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Revision: La Haine

I know we did our A levels months ago now, but I realised that I never got round to finishing this. It’s probably not as extensive as it could have been, if I’d finished it on time, but I figured it was better to post what I had than start making things up.

Below are all my study notes for La Haine. As always, if you have any, please comment below.


The film opens with images of riots. A voiceover says that it’s not the fall that damages people, it’s the landing.

A news programme describes the riots, and the situation of Abdul Ichacha, who is in a coma due to the actions of a policeman. The reporter also explains that a police officer lost a gun, which had yet to be found.

The scene then switches to Saïd, stood outside Vinz’s house. He shouts to him, but his sister yells back, much to the annoyance of the neighbours.

Vinz is woken from a dream of dancing by Saïd. He says that, during the riots, he saw a cow.

Vinz’s sister objects to Saïd smoking cannabis in the house. She also complains that the school was burned down during the riots.

Alone in the bathroom, Vinz talks to himself in the mirror. He imitates the film Taxi Driver, yelling and pointing his fingers like a gun.

The friends walk out to meet Hubert in a gym that was destroyed by the riots, where he is boxing. They discuss the riots further, and Abdul’s situation. Saïd says it isn’t worth a fight.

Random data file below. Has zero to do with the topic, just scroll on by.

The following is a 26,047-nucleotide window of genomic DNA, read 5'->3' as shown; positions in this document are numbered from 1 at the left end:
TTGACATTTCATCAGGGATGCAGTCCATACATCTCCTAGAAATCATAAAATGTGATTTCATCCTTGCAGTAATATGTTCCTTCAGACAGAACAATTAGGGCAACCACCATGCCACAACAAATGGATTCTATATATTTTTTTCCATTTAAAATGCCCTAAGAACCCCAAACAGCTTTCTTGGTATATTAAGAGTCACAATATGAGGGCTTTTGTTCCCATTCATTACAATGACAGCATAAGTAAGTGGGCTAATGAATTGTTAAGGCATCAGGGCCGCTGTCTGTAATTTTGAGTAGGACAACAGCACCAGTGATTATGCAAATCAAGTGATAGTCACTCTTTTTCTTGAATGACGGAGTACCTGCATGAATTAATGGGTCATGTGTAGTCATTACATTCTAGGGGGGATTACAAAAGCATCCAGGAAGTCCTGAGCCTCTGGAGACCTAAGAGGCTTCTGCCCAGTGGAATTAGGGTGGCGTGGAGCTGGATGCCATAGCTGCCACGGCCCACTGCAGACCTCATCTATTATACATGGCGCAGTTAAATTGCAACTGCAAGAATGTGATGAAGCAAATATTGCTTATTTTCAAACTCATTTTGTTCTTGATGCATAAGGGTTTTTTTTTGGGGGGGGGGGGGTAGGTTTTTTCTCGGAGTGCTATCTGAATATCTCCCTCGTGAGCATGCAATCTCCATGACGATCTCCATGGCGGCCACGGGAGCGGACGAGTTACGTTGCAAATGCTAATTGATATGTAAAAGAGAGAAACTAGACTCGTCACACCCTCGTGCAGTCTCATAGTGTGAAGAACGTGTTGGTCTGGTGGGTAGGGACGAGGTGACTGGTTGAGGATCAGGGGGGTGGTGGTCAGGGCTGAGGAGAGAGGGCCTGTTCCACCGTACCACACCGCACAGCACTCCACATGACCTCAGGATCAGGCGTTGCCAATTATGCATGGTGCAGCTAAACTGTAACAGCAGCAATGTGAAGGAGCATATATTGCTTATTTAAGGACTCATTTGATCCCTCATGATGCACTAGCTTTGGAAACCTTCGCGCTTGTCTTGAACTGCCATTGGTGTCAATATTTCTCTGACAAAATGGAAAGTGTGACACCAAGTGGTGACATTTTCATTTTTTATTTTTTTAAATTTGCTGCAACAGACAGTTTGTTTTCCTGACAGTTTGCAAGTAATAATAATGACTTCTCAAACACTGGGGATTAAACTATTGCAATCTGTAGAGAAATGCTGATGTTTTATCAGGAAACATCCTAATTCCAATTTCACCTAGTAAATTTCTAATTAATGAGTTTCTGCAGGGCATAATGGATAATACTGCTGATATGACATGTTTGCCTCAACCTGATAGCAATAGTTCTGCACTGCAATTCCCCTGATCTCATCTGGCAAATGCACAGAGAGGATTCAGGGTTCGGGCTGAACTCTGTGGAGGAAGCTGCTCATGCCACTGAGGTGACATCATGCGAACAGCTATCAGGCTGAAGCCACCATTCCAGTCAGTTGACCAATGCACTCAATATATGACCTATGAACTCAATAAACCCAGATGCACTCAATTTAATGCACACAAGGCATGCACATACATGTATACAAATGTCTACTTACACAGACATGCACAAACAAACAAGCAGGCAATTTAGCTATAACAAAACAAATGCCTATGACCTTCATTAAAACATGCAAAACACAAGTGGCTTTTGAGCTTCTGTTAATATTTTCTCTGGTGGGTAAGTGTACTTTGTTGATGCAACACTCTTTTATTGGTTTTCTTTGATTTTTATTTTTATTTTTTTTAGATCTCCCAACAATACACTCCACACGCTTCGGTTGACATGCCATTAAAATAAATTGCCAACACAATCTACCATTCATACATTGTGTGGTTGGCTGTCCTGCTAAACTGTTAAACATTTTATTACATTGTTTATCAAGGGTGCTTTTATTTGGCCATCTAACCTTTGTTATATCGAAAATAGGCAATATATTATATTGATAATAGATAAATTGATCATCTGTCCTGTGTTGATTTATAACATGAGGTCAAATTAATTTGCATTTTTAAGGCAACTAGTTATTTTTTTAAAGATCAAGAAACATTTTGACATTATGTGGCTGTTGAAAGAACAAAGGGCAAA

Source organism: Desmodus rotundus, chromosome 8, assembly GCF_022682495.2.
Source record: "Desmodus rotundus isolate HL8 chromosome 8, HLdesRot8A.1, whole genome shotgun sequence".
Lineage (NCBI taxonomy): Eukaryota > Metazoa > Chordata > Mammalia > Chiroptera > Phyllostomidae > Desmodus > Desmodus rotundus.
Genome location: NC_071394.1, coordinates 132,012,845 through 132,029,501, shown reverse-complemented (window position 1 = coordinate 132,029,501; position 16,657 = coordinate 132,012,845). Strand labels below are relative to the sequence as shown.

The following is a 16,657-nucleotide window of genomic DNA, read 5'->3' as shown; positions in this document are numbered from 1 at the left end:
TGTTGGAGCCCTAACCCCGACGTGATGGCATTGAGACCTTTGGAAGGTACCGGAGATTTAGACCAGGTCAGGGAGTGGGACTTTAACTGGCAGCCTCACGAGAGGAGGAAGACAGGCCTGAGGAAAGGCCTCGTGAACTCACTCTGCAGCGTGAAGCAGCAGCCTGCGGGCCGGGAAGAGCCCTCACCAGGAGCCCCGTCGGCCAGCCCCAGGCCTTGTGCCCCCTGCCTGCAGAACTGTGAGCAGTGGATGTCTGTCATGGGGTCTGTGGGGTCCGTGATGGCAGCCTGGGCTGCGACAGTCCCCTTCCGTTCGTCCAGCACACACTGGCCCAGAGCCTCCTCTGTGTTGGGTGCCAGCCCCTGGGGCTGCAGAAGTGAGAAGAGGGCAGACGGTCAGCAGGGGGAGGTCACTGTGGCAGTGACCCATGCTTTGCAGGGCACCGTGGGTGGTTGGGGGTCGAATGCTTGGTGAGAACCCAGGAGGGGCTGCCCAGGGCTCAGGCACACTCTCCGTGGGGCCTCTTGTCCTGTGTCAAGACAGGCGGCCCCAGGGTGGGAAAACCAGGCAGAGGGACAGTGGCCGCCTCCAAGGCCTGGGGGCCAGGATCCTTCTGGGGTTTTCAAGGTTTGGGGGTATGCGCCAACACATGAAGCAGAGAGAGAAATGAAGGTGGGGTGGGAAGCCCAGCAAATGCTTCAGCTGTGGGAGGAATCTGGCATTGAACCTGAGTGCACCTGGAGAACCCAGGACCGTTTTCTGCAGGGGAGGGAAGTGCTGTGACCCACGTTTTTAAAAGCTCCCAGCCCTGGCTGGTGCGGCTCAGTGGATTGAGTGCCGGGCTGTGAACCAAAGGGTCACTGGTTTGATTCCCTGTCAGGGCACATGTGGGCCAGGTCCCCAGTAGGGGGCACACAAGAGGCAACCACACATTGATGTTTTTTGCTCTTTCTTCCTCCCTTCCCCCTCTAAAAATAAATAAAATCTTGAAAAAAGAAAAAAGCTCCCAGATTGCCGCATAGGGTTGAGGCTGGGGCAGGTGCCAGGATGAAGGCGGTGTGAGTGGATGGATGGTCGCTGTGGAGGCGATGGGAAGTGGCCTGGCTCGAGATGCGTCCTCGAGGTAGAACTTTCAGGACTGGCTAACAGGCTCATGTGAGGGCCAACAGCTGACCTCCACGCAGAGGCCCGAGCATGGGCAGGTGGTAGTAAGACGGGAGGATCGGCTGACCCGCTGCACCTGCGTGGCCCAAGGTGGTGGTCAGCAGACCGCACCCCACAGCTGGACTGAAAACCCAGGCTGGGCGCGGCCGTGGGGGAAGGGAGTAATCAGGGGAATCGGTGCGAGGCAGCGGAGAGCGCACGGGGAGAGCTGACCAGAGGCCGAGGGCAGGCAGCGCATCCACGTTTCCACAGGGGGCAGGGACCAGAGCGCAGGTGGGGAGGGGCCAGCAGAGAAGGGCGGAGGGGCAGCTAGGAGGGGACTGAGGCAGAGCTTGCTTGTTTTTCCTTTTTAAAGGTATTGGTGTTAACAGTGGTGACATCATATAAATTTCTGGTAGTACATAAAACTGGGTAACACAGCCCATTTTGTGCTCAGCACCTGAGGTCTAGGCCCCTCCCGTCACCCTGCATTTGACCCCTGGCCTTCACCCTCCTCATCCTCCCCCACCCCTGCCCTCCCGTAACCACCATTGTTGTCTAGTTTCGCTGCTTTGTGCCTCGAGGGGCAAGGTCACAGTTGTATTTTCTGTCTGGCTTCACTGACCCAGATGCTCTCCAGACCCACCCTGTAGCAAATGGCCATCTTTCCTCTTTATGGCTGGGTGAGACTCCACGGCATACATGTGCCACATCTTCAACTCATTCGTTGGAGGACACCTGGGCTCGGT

They come across a group of people on a roof. They buy some sausages from a barbecue, and discuss the missing weapon. Police appear telling them to get down from the roof. Things seem to get heated, but they leave without a fight.

After being kicked out, they sit in a playground telling jokes with a young boy. A journalist drives past, asking if they were involved in the riots of the night before. They become aggressive, accusing her of treating them like they’re in a zoo.

They end up in Darty’s apartment. From the window, the audience can see a crowd of angry people, with cars that were destroyed during the riots.

They go back outside, where Vinz reveals to his friends that he found the gun that was lost in the riots. He tells them of his plan to get revenge on the police. Hubert is very against this, but Vinz secretly brings the gun when they leave.

Then they go to the hospital to visit Abdul but are told that they can’t go in by the police. The friends become aggressive, which ends in Saïd being arrested. His brother takes Vinz and Hubert to bail him out.

Hubert goes home to see his family. His brother is in prison, and his mother expresses concern for him. The family is clearly struggling for money, needing school books and a new sewing machine.

The friends come across a group of young people who want to riot about Abdul’s situation. There is an argument between the police and the banlieusards. Vinz aims his gun at one of them, but Hubert ensures that they escape without incident.

On the RER, they go to Paris. In the station toilet, they argue about shooting the police. An old man tells them a story about a Siberian train journey and his friend Grunwalski who was left behind because of his pride.

They arrive at Asterix’s apartment and struggle to get in. When they enter, Asterix is barely dressed and offers them cocaine. He tries to get them to play roulette with the gun, which ends in a fight.

Police are outside when they leave and arrest Hubert and Saïd. Vinz manages to escape and sneaks into a cinema.

The police torture Hubert and Saïd, releasing them too late to catch the last train.